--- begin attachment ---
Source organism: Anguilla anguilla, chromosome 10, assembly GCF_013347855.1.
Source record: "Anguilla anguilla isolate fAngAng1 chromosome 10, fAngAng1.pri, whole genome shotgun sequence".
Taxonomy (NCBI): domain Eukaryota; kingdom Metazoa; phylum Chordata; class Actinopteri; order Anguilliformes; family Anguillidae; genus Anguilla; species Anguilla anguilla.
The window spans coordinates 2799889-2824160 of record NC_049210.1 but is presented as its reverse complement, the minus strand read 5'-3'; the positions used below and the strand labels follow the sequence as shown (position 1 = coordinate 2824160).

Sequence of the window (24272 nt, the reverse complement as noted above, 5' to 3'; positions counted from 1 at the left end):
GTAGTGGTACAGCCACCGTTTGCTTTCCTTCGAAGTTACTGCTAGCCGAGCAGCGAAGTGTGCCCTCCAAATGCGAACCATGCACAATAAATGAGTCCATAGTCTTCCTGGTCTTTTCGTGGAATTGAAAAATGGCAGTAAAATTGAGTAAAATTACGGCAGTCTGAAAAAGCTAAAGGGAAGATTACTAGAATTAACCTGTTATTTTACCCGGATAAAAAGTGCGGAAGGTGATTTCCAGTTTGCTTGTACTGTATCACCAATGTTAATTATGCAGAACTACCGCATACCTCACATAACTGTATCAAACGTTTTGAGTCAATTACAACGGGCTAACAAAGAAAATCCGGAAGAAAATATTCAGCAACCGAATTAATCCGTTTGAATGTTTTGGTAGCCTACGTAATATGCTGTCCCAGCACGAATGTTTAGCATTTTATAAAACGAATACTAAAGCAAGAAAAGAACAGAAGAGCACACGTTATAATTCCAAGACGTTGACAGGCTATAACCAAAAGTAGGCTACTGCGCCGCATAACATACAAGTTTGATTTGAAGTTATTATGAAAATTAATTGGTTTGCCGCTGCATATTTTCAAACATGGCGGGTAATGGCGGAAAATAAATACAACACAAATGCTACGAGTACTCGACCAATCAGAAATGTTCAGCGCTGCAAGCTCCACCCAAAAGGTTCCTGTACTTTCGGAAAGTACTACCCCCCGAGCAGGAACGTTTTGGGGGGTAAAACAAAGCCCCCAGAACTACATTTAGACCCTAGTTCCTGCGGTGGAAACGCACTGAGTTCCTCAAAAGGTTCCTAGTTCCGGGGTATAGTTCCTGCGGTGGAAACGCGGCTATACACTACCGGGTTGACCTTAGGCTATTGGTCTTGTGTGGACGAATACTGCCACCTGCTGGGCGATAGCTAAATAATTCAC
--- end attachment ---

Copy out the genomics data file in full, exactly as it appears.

Source organism: Anguilla anguilla, chromosome 10, assembly GCF_013347855.1.
Source record: "Anguilla anguilla isolate fAngAng1 chromosome 10, fAngAng1.pri, whole genome shotgun sequence".
Taxonomy (NCBI): domain Eukaryota; kingdom Metazoa; phylum Chordata; class Actinopteri; order Anguilliformes; family Anguillidae; genus Anguilla; species Anguilla anguilla.
The window spans coordinates 2799889-2824160 of record NC_049210.1 but is presented as its reverse complement, the minus strand read 5'-3'; the positions used below and the strand labels follow the sequence as shown (position 1 = coordinate 2824160).

Sequence of the window (24272 nt, the reverse complement as noted above, 5' to 3'; positions counted from 1 at the left end):
GTAGTGGTACAGCCACCGTTTGCTTTCCTTCGAAGTTACTGCTAGCCGAGCAGCGAAGTGTGCCCTCCAAATGCGAACCATGCACAATAAATGAGTCCATAGTCTTCCTGGTCTTTTCGTGGAATTGAAAAATGGCAGTAAAATTGAGTAAAATTACGGCAGTCTGAAAAAGCTAAAGGGAAGATTACTAGAATTAACCTGTTATTTTACCCGGATAAAAAGTGCGGAAGGTGATTTCCAGTTTGCTTGTACTGTATCACCAATGTTAATTATGCAGAACTACCGCATACCTCACATAACTGTATCAAACGTTTTGAGTCAATTACAACGGGCTAACAAAGAAAATCCGGAAGAAAATATTCAGCAACCGAATTAATCCGTTTGAATGTTTTGGTAGCCTACGTAATATGCTGTCCCAGCACGAATGTTTAGCATTTTATAAAACGAATACTAAAGCAAGAAAAGAACAGAAGAGCACACGTTATAATTCCAAGACGTTGACAGGCTATAACCAAAAGTAGGCTACTGCGCCGCATAACATACAAGTTTGATTTGAAGTTATTATGAAAATTAATTGGTTTGCCGCTGCATATTTTCAAACATGGCGGGTAATGGCGGAAAATAAATACAACACAAATGCTACGAGTACTCGACCAATCAGAAATGTTCAGCGCTGCAAGCTCCACCCAAAAGGTTCCTGTACTTTCGGAAAGTACTACCCCCCGAGCAGGAACGTTTTGGGGGGTAAAACAAAGCCCCCAGAACTACATTTAGACCCTAGTTCCTGCGGTGGAAACGCACTGAGTTCCTCAAAAGGTTCCTAGTTCCGGGGTATAGTTCCTGCGGTGGAAACGCGGCTATACACTACCGGGTTGACCTTAGGCTATTGGTCTTGTGTGGACGAATACTGCCACCTGCTGGGCGATAGCTAAATAATTCAC